To me, the family writing project is a place to get to know people better. It’s a place where feelings, emotions, and memories happen. It’s a place where you feel love from everyone, and it’s a place where great things happen.
—Elisa, 13, Fremont Family Writing Project participant
One of the most important benefits of this project for me as a mom is that I’m getting to know my children better through their writing. After we leave each family writing project meeting, we have a discussion about our writing, and anytime parents and their children can communicate it is a great thing.
—Shaunene, parent, Fremont Family Writing Project participant
Each of us who [has] participated in the project or who currently is doing so realize that we are a valuable and viable part of the community that we live in. We have discovered that we may appear differently in the way we dress, in our backgrounds, our upbringings or our careers, but we are not different in our dreams and our goals.
—Julie, parent, Fremont Family Writing Project participant
Family writing projects offer families the rare opportunity to come together and create a community of writers. As in National Writing Project summer institutes, participants in family writing projects discuss ideas and issues that are important to them. They work together on activities, write extensively, and respond to each other’s work. Many participants say that this experience is life changing for them. Through family writing projects, children and adults gain leadership skills, find their personal voices, gain empowerment in their community and school, and become creators of a strong school-family connection. Since we began the first family writing project at John C. Fremont Middle School in Las Vegas, Nevada, three years ago, family writing projects have been established not only at schools in Las Vegas, but also at National Writing Project sites around the country.
Seven years ago, I arrived in Las Vegas and soon found myself teaching English at John C. Fremont Middle School, an inner-city campus situated between the Las Vegas Strip and downtown’s Glitter Gulch. Like me, many of my sixth-graders were new to the city. They and their families had come to Las Vegas from Central and South America, Mexico, the Pacific Islands, and Asia—as well as from cities all around the United States.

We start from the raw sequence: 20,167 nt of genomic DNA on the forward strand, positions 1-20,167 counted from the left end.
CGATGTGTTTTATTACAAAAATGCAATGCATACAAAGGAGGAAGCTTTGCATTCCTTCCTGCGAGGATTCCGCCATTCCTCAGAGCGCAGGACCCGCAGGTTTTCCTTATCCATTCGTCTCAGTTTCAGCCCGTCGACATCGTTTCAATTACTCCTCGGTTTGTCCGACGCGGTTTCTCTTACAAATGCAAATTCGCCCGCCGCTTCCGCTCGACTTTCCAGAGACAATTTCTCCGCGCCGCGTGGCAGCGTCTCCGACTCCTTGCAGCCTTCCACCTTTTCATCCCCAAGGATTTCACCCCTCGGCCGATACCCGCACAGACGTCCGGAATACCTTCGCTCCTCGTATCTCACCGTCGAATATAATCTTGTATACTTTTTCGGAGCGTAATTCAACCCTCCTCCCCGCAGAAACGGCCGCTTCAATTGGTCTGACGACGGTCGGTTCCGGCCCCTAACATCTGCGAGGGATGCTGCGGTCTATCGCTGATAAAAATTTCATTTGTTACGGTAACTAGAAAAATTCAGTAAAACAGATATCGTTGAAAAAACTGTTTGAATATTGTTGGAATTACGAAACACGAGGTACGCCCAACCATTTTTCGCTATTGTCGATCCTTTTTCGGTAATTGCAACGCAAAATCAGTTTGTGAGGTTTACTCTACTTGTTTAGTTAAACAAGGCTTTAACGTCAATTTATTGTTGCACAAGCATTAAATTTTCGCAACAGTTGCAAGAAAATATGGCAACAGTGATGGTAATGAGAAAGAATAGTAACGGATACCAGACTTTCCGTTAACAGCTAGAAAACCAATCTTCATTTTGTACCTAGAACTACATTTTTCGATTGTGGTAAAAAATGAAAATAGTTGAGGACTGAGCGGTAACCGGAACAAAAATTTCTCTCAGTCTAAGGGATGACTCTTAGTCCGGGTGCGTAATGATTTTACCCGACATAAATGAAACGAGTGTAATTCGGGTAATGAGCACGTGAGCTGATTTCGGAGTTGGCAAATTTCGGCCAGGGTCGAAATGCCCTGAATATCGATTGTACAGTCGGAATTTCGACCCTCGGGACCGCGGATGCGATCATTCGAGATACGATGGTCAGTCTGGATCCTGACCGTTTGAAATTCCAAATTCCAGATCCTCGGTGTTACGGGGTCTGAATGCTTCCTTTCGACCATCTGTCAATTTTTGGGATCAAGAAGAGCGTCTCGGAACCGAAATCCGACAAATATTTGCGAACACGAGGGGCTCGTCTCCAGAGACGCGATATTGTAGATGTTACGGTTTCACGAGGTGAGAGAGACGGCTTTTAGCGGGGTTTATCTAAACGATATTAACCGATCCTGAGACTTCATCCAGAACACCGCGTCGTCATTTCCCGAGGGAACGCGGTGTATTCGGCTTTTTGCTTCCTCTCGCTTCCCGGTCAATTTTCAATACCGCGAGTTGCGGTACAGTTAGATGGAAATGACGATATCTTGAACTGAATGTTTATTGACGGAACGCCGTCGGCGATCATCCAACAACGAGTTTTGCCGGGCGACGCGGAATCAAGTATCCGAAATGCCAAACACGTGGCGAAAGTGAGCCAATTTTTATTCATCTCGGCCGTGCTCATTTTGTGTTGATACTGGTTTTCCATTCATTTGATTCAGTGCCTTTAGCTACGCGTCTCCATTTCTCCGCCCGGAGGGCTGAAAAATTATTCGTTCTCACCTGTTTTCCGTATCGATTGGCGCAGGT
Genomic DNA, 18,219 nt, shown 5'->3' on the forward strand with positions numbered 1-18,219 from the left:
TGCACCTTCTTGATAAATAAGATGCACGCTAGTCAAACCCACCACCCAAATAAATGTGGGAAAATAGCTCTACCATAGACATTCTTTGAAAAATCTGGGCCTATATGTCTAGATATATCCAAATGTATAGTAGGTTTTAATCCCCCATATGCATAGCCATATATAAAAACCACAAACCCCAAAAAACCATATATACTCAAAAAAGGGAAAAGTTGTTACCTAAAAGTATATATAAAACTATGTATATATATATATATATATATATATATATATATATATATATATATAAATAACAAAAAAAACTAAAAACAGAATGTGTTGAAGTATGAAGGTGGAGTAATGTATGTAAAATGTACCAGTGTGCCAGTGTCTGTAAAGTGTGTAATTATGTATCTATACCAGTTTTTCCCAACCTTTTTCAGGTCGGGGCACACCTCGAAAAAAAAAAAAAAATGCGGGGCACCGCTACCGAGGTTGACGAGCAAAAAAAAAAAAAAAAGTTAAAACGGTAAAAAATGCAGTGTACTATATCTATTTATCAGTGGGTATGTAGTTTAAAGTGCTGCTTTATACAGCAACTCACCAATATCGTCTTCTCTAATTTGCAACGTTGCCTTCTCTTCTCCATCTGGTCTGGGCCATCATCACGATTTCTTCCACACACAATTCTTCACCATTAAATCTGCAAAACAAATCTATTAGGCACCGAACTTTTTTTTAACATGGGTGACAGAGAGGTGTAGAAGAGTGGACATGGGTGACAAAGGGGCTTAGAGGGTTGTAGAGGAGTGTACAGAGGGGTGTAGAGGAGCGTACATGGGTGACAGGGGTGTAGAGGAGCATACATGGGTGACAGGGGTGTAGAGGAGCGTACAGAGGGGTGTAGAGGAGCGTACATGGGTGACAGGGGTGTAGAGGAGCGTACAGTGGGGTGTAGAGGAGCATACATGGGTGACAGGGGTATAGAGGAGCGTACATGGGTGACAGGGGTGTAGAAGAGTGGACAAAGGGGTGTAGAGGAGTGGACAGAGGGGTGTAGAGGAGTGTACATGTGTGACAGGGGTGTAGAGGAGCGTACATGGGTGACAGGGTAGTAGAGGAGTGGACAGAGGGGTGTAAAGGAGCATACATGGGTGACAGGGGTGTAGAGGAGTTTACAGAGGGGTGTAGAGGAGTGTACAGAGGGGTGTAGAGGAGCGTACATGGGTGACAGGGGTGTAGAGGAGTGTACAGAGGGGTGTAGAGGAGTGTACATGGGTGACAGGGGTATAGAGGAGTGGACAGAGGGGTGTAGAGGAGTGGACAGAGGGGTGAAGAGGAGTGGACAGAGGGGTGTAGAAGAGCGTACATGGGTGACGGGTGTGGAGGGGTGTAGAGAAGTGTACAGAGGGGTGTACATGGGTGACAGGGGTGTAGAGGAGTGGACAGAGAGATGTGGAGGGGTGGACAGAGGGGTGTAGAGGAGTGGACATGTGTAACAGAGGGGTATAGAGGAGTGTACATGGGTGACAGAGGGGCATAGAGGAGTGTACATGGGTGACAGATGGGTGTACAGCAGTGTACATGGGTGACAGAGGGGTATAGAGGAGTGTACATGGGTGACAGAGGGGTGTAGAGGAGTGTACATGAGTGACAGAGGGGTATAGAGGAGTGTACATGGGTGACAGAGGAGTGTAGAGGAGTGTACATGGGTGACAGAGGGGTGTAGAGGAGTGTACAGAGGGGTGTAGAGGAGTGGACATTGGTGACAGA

To these families, urban Las Vegas represented a place to make new beginnings and to work at making dreams become realities. The city’s immense service industry, particularly in the mid-nineties, had job openings waiting for anyone willing to work. For the most part, these were low-level positions with long hours and strong physical demands: Las Vegas operates around the clock, seven days a week. My students’ parents, I quickly discovered, are as likely to work swing or graveyard shifts as they are to have nine-to-five jobs. Just as with a tourist’s long-shot hopes at winning a big jackpot, however, much of Vegas’s promise remains tantalizingly out of reach for the city’s new immigrants, who find themselves stuck in these low-end jobs, struggling with multiple work shifts and finding they do not yet have the education or language skills it takes to move up the ladder. At our school, the transient rate is rapidly approaching 50 percent, a number that reflects the dream chasing that new families in Las Vegas’s inner city undergo as a rite of passage.
Even in my first year at Fremont Middle School, I wondered if it would be possible to work directly with the families. It was a familiar chorus among some of my peers to say that it was nearly impossible to get parents involved in their children’s educations. I hoped that parents would become more visible around our school if invited for reasons other than discipline conferences with counselors and deans. Our parents, I already knew, work hard and have full schedules. I guessed that to increase parental involvement at school we would have to develop opportunities that were not threatening or directly connected to their children’s academic day and that held some intrinsic rewards for the parents.